I started watching this most recent Mitchell and Webb project expecting something more like Peep Show or their sketch comedy offerings. Let me tell you right now, Ambassadors is something almost completely different. This three-part BBC Two dramedy is set in the fictional central Asian country of Tazbekistan. David Mitchell plays Keith Davis, newly appointed British ambassador to the former Soviet territory and Robert Webb plays his experienced Deputy Head of Mission, Neil Tilly.
The entire embassy team must work together to strike a balance that keeps both the corrupt Tazbek president and their own demanding government officials happy. Often faced with monetary versus human concerns, the diplomats walk a tightrope of moral dilemmas.
I found that the one hour format made the tenser moments tend to drag while funny moments were far too infrequent. What I did like about this show is that even though the action takes place a few thousand miles from the UK, it’s very much about being British. Here are some of the lessons I learned from watching Ambassadors.
Eccles cakes should contain raisins…I mean currants:
The British Embassy is, as you might expect, the official presence of Old Blighty in foreign lands. Even Tazbekistanis have an appreciation for Last of the Summer Wine and the excellent reputation of Harley Street physicians.
In an effort to convince the Prez (Igor Naor) and his advisors to contract with the British government for military helicopters, Keith and his associates pull out all the stops to put on cultural festival. Unfortunately the staffer in charge of planning the event is a native of Tazbekistan. Her understanding of the Best of British is a pork pie demonstration, Morris dancers, a band of medieval musicians, a chutney booth and a one-man dramatization of Frankenstein performed by Britain’s least talented, yet most deluded, Shakespearean actor. Keith’s wife, Jennifer (Keely Hawes) can’t even coerce their staff cook to make a proper batch of Eccles cakes.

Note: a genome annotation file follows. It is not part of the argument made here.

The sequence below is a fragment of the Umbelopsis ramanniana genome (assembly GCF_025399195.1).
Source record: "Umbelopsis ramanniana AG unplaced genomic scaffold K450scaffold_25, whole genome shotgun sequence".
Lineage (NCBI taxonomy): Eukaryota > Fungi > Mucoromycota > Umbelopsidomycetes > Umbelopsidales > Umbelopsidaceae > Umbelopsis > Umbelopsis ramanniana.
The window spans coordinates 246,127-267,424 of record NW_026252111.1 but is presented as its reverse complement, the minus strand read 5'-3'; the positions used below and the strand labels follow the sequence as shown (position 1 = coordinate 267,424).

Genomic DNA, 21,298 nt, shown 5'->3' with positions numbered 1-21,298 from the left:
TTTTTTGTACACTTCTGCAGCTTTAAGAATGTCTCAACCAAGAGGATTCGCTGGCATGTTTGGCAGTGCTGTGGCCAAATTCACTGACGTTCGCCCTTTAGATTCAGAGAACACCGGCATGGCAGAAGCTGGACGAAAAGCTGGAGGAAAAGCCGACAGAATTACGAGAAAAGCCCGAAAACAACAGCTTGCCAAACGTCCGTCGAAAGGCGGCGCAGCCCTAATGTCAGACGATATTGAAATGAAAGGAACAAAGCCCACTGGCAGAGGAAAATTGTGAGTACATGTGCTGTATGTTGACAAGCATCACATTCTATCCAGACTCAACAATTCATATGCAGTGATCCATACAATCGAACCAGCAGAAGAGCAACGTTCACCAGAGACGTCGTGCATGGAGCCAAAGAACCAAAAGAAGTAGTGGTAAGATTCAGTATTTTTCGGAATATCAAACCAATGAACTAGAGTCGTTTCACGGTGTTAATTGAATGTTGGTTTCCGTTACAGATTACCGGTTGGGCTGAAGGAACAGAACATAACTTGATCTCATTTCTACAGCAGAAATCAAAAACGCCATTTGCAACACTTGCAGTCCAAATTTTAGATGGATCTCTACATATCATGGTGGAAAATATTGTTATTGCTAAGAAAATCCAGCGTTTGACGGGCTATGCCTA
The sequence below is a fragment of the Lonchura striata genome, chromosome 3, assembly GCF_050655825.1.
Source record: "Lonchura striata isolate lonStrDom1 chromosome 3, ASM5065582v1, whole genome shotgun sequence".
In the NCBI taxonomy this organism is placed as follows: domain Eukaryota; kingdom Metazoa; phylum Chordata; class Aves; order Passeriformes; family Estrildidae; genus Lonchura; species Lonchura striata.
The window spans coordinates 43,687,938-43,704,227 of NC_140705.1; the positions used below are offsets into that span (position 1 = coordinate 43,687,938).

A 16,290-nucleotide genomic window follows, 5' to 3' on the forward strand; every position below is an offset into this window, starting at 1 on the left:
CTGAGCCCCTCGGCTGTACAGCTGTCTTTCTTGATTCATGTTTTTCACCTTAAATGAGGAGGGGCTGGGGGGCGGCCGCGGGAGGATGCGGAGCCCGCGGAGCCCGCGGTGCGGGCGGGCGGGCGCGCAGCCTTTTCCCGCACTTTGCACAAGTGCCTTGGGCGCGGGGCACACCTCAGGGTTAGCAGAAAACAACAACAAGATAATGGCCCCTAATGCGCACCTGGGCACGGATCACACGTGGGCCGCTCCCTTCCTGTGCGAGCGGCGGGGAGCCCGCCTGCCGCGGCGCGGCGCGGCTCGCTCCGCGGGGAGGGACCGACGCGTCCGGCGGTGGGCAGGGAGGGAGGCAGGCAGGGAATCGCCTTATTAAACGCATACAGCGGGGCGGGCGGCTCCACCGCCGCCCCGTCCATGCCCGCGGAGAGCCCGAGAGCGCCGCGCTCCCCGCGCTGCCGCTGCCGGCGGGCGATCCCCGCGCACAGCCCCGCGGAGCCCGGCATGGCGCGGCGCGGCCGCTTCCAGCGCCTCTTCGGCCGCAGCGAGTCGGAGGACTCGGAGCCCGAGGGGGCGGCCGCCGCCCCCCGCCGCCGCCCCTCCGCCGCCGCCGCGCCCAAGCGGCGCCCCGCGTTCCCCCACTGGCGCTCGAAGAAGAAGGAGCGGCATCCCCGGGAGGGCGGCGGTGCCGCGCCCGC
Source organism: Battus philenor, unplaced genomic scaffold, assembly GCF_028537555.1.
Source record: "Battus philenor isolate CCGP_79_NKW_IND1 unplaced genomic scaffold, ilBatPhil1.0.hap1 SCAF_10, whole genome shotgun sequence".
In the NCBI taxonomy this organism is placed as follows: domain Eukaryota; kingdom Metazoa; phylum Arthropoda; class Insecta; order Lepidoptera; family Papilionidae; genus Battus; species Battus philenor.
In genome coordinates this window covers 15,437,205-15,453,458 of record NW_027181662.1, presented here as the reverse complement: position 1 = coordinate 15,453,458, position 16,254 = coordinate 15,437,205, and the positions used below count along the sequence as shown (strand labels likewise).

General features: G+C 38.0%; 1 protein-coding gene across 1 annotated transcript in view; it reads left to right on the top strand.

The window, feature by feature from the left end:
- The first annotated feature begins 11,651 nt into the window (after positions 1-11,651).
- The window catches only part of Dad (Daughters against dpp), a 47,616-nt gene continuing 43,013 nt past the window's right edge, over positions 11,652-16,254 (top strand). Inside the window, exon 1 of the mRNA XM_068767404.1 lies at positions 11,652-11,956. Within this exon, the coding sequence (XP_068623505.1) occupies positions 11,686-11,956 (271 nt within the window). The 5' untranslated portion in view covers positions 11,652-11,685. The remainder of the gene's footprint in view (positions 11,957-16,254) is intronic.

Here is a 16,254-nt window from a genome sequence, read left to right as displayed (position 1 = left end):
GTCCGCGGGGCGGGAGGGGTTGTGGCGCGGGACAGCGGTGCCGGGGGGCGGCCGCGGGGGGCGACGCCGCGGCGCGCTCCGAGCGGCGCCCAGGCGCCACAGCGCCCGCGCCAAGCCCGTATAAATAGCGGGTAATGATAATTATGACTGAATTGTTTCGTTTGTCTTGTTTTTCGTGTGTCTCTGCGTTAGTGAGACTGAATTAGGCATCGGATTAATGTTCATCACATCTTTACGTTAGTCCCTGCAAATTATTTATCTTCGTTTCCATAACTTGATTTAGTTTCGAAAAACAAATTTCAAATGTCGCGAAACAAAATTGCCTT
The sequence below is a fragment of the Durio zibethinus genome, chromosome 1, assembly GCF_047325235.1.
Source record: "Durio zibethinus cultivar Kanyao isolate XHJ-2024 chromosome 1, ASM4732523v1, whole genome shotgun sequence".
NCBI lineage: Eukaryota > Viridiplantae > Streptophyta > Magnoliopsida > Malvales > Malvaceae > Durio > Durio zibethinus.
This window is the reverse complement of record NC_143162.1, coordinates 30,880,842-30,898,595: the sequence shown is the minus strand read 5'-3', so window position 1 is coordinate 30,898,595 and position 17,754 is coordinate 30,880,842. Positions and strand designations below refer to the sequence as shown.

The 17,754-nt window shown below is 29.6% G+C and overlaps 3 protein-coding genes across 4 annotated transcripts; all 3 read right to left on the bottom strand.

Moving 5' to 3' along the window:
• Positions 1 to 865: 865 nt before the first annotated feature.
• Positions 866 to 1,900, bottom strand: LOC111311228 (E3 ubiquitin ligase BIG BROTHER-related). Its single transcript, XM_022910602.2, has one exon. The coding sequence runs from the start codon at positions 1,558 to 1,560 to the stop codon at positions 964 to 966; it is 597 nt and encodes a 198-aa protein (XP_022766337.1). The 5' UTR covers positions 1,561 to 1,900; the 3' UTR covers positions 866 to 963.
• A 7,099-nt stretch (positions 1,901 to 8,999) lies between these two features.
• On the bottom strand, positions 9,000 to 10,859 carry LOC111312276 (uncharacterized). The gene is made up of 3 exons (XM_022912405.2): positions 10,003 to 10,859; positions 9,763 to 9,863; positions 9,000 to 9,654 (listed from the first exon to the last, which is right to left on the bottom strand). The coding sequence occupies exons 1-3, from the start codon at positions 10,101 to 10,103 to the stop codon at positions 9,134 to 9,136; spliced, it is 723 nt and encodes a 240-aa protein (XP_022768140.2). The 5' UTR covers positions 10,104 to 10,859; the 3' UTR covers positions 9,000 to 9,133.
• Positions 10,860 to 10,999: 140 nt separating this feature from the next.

The Royal Family actually has to earn its keep:
Prince Mark of Bath (Tom Hollander), a minor royal family figure, is being sent to Tazbekistan in his capacity as a trade envoy. Initially the embassy staff find his adamant sense of entitlement and insistence on staying at the Four Seasons (even though there isn’t one in the whole country) infuriating, but his position makes it impossible for them to say anything about it. Soon enough however they find the Prince’s expertise invaluable as he helps them with a business deal and surprisingly a human rights issue as well.
British bosses are intimidating, even more so via Skype:
If the job of a diplomat isn’t difficult enough, the constant pressure of a critical boss can send some civil servants around the bend (and apparently Davis’ oft-mentioned predecessor was one of those people). The bane of Keith and Neil’s existence is a man known only as POD – short for Prince of Darkness. Thanks to internet technology, they are at his beck and call and it goes without saying that video chatting with POD is never a friendly or pleasant experience.
More British News Makers I Don’t Know
In episode two, we find embassy personnel discussing the logistics for the arrival of Prince Mark in Tazbekistan. As an indication of HRH’s character and judgment, someone mentions the godparents of his children. If you’re not familiar with these names, as I wasn’t, the joke just doesn’t fly.
Here are Prince Mark’s choices as good moral influences on the lives of his offspring…
If you don’t know why the Cliff Richard reference is funny, please follow my usual procedure and Google it. If you’ve never even heard of Cliff Richard, you’re more behind the British culture curve than I am, dear chum.
Ambassadors just finished airing in the UK this week, so it might be available to view on the iPlayer. No surprise, I found it on YouTube.